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The digital marketing industry is still young, having started in very nascent forms around 1996 with the first search engines, where all that mattered was onpage text. The notion of links as a way to connect the Internet came into being in 1999-2001 with Google coming onto the scene and effectively making all of the other available search engines at the time (remember Dogpile that was the meta search engine, searching all the available search engines?) irrelevant very quickly. The concept of blogging came into being around 2001/2002 with the rise of Blogger, which was then bought by Google. Social media really started in 2004 with Facebook, then Twitter came on the scene in 2006/2007, now we have Snapchat, Peach, and new “social networks” launching every day.

Outside of just the web apps and services, we also have companies working to replace SMS or make SMS work as a marketing channel. We have a plethora of choices for CRMs, marketing automation tools, email marketing software, social media management, and everything else you can imagine. And yet, nothing really easily talks to the other technologies businesses use, so redundant effort is needed to keep businesses working.

At the same time, business needs have changed. Business models have changed through the decades and centuries. Every new advancement, such as the rise of the Internet, brings amazing opportunities as well as challenges. New business models are being created all the time, but I believe we now have enough data and history to know what works and what doesn’t, and also where to look for new potential ideas.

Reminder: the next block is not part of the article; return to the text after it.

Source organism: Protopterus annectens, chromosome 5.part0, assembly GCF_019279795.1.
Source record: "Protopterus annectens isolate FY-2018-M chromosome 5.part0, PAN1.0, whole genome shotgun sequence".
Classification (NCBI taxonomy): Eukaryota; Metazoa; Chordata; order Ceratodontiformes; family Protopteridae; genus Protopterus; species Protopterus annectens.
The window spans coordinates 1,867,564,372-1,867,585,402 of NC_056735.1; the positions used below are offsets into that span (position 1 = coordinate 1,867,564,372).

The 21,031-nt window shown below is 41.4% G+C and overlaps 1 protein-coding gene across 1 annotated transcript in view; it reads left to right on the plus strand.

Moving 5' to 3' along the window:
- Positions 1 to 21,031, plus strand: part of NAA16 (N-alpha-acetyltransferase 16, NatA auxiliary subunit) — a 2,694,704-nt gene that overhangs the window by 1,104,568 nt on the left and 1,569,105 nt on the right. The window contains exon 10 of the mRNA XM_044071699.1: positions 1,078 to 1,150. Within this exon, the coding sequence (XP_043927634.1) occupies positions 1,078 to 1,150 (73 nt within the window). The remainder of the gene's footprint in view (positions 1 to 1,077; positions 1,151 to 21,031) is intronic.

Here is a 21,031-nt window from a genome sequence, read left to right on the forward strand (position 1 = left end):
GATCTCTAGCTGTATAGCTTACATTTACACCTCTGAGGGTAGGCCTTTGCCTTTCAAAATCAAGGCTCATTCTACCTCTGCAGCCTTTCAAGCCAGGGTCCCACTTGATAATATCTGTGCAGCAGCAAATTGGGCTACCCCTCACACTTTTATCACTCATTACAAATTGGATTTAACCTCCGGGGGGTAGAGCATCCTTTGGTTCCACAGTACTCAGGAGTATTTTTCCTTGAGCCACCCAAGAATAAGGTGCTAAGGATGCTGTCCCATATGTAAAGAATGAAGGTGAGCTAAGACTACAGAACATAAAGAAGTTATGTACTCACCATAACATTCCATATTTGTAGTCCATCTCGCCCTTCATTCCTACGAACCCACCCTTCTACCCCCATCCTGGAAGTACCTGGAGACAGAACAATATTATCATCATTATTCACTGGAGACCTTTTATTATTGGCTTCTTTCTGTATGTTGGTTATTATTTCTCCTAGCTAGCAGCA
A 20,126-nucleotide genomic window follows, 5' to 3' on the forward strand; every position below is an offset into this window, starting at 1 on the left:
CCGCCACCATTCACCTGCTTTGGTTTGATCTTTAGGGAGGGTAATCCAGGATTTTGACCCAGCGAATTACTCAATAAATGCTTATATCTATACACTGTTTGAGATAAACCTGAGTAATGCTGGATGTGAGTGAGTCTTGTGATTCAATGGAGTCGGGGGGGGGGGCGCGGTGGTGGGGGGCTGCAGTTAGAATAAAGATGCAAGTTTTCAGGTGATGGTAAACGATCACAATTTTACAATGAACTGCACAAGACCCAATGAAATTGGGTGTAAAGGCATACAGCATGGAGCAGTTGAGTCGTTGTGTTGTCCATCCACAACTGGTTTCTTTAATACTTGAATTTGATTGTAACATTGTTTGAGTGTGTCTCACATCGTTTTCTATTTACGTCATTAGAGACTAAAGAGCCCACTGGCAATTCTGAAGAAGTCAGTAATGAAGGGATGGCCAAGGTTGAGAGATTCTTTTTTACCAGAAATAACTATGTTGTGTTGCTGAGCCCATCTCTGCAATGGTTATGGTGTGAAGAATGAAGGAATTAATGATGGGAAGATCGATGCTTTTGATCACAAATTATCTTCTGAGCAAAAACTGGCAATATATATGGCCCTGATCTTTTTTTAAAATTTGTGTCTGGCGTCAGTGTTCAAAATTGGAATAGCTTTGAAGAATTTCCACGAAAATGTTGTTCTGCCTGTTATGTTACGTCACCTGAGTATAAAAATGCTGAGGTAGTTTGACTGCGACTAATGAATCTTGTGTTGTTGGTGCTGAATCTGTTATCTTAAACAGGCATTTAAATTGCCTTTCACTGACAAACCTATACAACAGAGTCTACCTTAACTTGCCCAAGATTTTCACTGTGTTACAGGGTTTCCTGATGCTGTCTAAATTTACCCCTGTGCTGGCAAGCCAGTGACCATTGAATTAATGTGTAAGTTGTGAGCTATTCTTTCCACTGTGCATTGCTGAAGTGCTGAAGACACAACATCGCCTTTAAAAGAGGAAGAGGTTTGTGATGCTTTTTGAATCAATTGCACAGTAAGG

Is It Time For Marketing Management Consulting To Happen?

So is now the time for digital management consulting, and more specifically digital marketing management consulting, to finally happen? Many of us, and a few agencies, have been trying to do it for years now. The challenge has always been proving the value of it because so many businesses have still been primarily doing offline marketing while slowly moving efforts online. The challenges then come up when building out a digital team, to support the different business needs, and how to structure that. In the offline world, for example, businesses maybe had data entry and many iterations of designs. The pace was slower. In the digital world, efforts move much faster and not only have skills changed, but also the speed at which things get done. Whole new ways of operating are needed. And this is shown in the downward trend of searches for “management consulting”:


I believe that now is the time for digital management consulting to finally take hold. We now have people with 20 years of digital business experience, building their own companies or helping a lot of other companies build and come into the digital age. Traditional management consulting has been around for a long time, but digital can now rise because the winds of experience are finally at our backs.

Here’s the evidence I’ve seen.

Business Models Have Changed

Think about the business models in place when you were growing up. Many of them revolved around in-person shopping, carrying a lot of inventory, and required a lot of people doing a lot of manual work.

In the digital world, models have changed. Companies can scale with many fewer people and often no physical inventory being needed. The companies that straddle the physical and the digital, such as Amazon and Zappos, are one new model where digital has enabled the physical. One big change brought about by the digital world is the rise of services that people can use from anywhere – their laptop, their phone, their tablet, and any other screen they have (TV even sometimes).

There are freemium models (though these existed before the Internet. Think about “30 day free trials” that then required a return, otherwise you were locked in to paying), paid upgrades, different levels of service and bandwidth based on price. You can call a car from your smartphone, pay your bills on the go as you’re riding in that car, then arrive at the restaurant where you reserved a table via your smartphone once again. Each of these has a business plan behind it. And different skills and people are needed to make all of this work.

Technologies Need To Talk